For as long as I’ve been writing about the National Labor Relations Board and social-media use policies, I’ve been advising businesses to ensure that their policies and guidelines for employees are reviewed and vetted by legal counsel. That’s because the NLRB hasn’t been a bit shy in ruling that a number of employers have violated the National Labor Relations Act when setting such policies. The problem was that the board hasn’t exactly been forthcoming in providing specific guidance with respect to what it wants to see in such policies and guidelines in the first place.
That all changed recently when the agency -- which is responsible for, among other things, investigating and remedying unfair labor practices -- issued a 27-page memo (PDF) on the topic. In it, the board reviewed social-media policies from several businesses that it claims run the risk of infringing on employees’ free speech and labor rights, then offered guidance for businesses going forward.Among the recommendations to businesses when creating and distributing social media policies for employees are the following six points:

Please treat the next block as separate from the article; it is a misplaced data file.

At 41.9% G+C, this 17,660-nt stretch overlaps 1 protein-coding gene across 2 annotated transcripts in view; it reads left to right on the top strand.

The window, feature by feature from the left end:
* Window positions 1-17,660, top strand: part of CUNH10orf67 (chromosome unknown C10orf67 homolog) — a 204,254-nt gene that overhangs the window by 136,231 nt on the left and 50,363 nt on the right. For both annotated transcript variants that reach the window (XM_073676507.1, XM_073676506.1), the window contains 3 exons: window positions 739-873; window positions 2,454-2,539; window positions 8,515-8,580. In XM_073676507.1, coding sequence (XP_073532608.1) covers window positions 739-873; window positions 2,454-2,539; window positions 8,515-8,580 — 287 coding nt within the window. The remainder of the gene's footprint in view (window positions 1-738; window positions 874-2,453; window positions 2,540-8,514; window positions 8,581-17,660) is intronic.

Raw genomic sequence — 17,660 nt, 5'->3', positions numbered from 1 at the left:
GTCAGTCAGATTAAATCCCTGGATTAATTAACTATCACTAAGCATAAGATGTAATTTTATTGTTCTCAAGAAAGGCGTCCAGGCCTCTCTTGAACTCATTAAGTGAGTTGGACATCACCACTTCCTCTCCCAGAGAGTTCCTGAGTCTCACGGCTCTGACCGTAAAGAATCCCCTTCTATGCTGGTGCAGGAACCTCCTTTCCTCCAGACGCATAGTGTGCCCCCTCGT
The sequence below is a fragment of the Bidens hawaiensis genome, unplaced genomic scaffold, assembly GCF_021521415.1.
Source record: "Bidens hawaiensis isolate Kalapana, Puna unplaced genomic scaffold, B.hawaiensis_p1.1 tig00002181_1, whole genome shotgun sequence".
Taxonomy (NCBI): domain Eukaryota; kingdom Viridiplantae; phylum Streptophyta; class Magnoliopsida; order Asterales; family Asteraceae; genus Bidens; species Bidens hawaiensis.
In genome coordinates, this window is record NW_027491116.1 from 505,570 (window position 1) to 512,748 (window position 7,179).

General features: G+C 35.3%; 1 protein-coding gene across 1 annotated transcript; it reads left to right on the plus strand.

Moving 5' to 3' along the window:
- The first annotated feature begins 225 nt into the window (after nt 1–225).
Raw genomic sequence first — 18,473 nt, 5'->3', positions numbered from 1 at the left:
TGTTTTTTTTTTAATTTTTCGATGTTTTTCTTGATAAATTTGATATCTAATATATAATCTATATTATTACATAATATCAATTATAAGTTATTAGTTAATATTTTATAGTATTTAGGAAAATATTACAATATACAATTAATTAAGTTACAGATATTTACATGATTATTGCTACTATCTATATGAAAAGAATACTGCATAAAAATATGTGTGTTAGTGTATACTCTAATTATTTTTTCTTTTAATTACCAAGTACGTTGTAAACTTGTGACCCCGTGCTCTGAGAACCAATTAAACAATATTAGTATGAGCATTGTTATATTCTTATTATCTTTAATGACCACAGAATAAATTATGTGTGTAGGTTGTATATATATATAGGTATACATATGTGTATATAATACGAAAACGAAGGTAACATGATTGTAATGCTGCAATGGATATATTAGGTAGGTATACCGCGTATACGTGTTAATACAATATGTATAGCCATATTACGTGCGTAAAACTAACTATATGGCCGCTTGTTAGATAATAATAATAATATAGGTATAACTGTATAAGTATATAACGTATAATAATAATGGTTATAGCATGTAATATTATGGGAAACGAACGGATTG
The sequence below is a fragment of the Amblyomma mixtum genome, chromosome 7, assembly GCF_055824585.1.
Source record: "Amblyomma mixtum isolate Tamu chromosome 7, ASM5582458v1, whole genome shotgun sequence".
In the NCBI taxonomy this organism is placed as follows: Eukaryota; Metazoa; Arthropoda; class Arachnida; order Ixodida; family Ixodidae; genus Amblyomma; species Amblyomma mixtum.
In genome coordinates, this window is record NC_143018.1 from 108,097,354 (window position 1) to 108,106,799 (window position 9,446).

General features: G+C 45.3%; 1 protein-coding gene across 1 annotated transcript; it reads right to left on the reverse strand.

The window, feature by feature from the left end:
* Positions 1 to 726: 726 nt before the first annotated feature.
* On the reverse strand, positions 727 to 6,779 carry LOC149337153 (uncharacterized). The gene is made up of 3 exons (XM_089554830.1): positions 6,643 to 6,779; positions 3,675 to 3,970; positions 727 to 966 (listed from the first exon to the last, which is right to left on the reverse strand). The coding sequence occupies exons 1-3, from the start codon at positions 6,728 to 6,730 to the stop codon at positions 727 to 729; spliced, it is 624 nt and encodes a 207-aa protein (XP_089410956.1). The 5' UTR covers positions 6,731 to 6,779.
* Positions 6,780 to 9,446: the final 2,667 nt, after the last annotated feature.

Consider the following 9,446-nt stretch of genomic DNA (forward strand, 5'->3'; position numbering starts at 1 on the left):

1. Know and follow the rules: All of your employees should be urged to read your social media policies and guidelines, and you should make it perfectly clear what is considered inappropriate, being assured that such acts will not be tolerated.
2. Be respectful: The board suggests that your policy explicitly state that employees should be “fair and courteous to fellow associates, customers, members, suppliers or people who work on behalf of the employer.”
4. Post only appropriate and respectful content: Specifically, maintain the confidentiality of company trade secrets and private or confidential information; express only personal opinions; don’t represent yourself as a company spokesperson without permission.
5. Use of social media at work: Don’t use company equipment for personal messaging unless it is work related.
6. Media contacts: Don’t speak to the press without checking with the company’s human-resources department or function beforehand.
The NLRB acknowledges in the memo that more fine-tuning of social media policies and guidelines on the part of employers will be necessary in the future. For example, warning employees about releasing confidential materials online might sound reasonable, but such action might prohibit those very same employees from discussing and disclosing information regarding their own conditions of employment, which the board considers a "protected concerted activity."